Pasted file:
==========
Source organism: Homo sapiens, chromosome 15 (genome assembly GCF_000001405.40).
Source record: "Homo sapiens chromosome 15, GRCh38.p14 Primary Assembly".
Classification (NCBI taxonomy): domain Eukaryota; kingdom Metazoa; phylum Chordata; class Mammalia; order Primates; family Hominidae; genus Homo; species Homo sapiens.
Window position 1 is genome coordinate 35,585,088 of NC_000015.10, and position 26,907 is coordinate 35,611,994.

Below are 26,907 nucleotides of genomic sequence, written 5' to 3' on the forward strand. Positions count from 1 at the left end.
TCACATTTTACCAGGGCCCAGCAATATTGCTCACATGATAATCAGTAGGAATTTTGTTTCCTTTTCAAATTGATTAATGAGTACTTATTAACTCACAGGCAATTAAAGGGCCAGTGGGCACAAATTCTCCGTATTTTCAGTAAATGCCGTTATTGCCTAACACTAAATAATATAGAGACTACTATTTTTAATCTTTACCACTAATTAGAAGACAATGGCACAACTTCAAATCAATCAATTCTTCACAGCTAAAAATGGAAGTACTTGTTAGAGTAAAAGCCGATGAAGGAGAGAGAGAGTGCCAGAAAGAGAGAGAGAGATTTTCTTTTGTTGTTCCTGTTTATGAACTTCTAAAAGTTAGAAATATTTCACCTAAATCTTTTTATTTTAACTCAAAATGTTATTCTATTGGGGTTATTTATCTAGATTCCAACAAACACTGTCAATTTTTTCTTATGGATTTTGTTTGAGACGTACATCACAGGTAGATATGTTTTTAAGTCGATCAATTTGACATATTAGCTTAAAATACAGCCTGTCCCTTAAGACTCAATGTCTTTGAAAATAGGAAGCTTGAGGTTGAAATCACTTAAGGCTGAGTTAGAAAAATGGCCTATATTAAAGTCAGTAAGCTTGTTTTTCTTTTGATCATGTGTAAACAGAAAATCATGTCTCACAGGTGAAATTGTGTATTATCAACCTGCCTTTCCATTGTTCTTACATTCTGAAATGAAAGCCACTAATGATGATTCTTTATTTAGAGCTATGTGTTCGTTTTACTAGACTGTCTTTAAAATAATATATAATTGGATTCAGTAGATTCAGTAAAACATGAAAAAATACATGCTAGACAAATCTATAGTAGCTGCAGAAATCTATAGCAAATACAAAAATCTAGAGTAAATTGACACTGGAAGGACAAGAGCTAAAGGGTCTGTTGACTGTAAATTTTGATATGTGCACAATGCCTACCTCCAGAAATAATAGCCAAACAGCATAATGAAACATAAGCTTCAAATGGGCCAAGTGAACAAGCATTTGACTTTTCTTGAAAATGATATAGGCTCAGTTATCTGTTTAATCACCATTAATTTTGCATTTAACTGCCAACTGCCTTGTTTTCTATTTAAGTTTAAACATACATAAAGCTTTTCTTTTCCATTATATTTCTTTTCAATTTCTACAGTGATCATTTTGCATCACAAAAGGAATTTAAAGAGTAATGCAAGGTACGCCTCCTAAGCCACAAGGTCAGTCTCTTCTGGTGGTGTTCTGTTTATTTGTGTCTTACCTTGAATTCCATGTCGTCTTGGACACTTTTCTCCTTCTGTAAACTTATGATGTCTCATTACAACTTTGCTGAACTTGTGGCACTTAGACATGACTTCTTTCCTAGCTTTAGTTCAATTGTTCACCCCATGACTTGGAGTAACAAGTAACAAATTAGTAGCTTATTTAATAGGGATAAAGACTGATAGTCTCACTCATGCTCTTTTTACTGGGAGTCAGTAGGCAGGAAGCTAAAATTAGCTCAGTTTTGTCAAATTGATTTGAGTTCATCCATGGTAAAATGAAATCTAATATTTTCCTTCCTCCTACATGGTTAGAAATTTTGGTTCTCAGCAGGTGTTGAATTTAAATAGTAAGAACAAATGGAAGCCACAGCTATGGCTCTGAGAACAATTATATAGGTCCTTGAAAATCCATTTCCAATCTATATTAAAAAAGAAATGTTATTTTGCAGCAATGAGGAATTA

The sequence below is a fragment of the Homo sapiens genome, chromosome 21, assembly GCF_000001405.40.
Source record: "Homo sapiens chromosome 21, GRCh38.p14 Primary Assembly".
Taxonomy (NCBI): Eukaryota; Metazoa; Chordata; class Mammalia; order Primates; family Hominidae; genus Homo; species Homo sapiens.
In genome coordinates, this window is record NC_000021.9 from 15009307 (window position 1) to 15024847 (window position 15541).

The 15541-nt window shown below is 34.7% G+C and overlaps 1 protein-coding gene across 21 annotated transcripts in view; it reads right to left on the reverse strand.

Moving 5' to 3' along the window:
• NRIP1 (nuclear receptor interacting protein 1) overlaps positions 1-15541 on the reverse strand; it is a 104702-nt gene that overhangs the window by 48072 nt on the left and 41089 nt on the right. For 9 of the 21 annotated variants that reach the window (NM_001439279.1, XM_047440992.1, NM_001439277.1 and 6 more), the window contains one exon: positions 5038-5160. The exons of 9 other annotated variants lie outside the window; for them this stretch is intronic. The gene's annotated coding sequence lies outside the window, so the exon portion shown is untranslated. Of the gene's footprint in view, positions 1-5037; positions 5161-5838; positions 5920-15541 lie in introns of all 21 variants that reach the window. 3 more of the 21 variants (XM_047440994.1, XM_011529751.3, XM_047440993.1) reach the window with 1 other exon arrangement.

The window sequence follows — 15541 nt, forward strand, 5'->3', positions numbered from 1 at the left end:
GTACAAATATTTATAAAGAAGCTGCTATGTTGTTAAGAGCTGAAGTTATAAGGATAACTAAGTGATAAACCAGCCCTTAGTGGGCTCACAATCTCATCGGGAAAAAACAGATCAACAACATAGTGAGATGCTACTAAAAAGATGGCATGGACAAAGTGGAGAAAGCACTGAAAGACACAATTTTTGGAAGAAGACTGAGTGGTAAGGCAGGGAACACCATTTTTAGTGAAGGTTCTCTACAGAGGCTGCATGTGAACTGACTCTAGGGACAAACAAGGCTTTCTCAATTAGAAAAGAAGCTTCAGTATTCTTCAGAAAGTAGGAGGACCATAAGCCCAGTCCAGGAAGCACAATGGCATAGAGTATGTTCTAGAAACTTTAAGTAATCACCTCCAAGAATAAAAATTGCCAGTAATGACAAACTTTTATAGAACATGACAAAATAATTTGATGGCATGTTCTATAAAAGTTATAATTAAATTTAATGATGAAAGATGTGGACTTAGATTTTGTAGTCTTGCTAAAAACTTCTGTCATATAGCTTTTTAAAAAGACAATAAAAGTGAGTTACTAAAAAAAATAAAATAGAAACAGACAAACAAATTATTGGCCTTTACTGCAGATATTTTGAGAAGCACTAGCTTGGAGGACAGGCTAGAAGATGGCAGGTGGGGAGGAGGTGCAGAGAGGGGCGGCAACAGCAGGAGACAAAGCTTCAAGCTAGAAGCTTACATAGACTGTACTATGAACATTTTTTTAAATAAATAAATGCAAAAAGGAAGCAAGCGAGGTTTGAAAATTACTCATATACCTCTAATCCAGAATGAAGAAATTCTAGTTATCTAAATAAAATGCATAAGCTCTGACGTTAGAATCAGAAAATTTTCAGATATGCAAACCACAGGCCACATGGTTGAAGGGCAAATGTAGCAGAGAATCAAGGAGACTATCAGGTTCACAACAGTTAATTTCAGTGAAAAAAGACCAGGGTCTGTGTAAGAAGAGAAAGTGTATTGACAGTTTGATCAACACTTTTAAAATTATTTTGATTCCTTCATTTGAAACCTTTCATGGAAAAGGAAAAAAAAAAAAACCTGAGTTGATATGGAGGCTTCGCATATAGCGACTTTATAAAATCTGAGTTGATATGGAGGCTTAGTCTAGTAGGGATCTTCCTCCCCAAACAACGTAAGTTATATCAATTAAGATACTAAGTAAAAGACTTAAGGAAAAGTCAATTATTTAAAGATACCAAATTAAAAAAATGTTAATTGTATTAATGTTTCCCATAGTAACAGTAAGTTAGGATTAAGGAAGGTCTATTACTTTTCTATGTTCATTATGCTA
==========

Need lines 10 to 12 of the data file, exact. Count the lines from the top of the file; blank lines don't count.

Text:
In genome coordinates, this window is record NC_000021.9 from 15009307 (window position 1) to 15024847 (window position 15541).

The 15541-nt window shown below is 34.7% G+C and overlaps 1 protein-coding gene across 21 annotated transcripts in view; it reads right to left on the reverse strand.

Moving 5' to 3' along the window: